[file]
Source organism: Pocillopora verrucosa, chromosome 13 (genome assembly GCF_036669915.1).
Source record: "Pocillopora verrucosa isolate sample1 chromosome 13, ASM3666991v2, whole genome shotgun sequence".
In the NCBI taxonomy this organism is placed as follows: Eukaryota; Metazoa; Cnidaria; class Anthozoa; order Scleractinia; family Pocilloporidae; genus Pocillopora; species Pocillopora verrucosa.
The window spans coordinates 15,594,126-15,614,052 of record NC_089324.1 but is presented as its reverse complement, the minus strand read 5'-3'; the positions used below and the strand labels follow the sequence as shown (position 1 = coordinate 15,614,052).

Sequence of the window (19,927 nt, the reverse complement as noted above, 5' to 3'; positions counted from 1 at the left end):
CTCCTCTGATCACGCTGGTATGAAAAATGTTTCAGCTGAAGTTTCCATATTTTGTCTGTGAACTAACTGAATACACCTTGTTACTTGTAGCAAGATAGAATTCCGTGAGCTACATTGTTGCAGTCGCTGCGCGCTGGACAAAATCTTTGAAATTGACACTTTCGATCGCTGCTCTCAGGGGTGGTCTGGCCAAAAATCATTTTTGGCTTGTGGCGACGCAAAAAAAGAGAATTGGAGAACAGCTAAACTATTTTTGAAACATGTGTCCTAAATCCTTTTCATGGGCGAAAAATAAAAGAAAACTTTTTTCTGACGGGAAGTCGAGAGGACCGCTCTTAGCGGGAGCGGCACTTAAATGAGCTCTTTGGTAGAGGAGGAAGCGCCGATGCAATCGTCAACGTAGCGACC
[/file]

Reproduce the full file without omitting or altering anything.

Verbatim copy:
Source organism: Pocillopora verrucosa, chromosome 13 (genome assembly GCF_036669915.1).
Source record: "Pocillopora verrucosa isolate sample1 chromosome 13, ASM3666991v2, whole genome shotgun sequence".
In the NCBI taxonomy this organism is placed as follows: Eukaryota; Metazoa; Cnidaria; class Anthozoa; order Scleractinia; family Pocilloporidae; genus Pocillopora; species Pocillopora verrucosa.
The window spans coordinates 15,594,126-15,614,052 of record NC_089324.1 but is presented as its reverse complement, the minus strand read 5'-3'; the positions used below and the strand labels follow the sequence as shown (position 1 = coordinate 15,614,052).

Sequence of the window (19,927 nt, the reverse complement as noted above, 5' to 3'; positions counted from 1 at the left end):
CTCCTCTGATCACGCTGGTATGAAAAATGTTTCAGCTGAAGTTTCCATATTTTGTCTGTGAACTAACTGAATACACCTTGTTACTTGTAGCAAGATAGAATTCCGTGAGCTACATTGTTGCAGTCGCTGCGCGCTGGACAAAATCTTTGAAATTGACACTTTCGATCGCTGCTCTCAGGGGTGGTCTGGCCAAAAATCATTTTTGGCTTGTGGCGACGCAAAAAAAGAGAATTGGAGAACAGCTAAACTATTTTTGAAACATGTGTCCTAAATCCTTTTCATGGGCGAAAAATAAAAGAAAACTTTTTTCTGACGGGAAGTCGAGAGGACCGCTCTTAGCGGGAGCGGCACTTAAATGAGCTCTTTGGTAGAGGAGGAAGCGCCGATGCAATCGTCAACGTAGCGACC